Early July is sedge or caddis time in many of our Southern Interior lakes. Big sedges that scamper across the surface, leaving a very visible wake for sharp eyed trout ready to pounce! Many of us have been frustrated when sedge imitations do not stay high on the surface as they become water logged from casting or, if we are so lucky, repeated strikes from large trout! George Barron of Kamloops has solved this problem by tying a sedge made of flex-foam that is guaranteed to float. This month we will have a close look at George's flex-foam caddis imitation.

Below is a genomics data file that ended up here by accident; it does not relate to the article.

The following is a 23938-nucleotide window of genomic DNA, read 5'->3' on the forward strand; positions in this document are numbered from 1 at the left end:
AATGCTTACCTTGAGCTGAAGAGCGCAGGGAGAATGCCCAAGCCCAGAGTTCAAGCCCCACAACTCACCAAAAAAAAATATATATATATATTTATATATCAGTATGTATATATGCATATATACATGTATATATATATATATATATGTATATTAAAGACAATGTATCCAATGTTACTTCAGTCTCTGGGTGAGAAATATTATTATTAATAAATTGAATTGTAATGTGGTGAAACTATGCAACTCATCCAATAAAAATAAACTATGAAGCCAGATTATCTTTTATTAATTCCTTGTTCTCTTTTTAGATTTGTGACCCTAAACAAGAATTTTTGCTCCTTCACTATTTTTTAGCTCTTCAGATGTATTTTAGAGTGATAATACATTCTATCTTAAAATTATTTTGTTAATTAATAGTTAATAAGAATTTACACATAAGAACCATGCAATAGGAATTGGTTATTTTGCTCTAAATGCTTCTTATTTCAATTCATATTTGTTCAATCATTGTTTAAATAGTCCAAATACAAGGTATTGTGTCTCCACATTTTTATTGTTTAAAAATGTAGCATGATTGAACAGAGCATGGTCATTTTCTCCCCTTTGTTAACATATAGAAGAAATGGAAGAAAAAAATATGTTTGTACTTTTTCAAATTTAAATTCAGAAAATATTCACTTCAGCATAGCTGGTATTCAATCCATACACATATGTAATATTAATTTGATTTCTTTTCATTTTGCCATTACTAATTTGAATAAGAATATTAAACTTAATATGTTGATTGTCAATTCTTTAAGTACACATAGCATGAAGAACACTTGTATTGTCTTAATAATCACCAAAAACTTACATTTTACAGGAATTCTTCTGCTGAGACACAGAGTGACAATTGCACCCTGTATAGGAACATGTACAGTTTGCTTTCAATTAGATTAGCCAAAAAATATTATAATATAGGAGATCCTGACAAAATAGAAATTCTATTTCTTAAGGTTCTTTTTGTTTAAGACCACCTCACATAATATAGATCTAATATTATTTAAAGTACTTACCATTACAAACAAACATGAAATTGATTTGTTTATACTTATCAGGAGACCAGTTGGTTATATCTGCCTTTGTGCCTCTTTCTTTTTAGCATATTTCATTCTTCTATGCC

The first step is to find a craft shop that sells thin sheets of coloured flex-foam, not more than 1/8 inch thick. They are inexpensive so pick up several colours, including gray, green, black, and brown. The body and head of this fly are made from a tightly wrapped strip of flex-foam so cut a piece of the 1/8 inch thick black foam no more than 1/8 inch wide. Attach it near the eye and secure it back to the hook bend in a straight line with your invisible tying thread, then wrap the foam forward to the hook eye and tie off. The wings are next and this requires some scissor work on a gray sheet of thin foam. Measure the length of the wings by allowing it to project about 1/4 inch past the bend. Cut a sort of triangle from the gray foam, wide at the tail and narrow where you will attach it near the hook eye. Fold it over and tie the narrow end near the hook eye with about 1/8 inch of the black foam showing for the head. Then wind a few turns of brown hackle feather to represent legs just behind the head. A tip is to cement the fold in the wing so it will stay close to the body and you can even make a small razor cut, not all of the way through, on the underside center of the wing so that the fold will better stay in place. George guarantees that this fly will float under any conditions!
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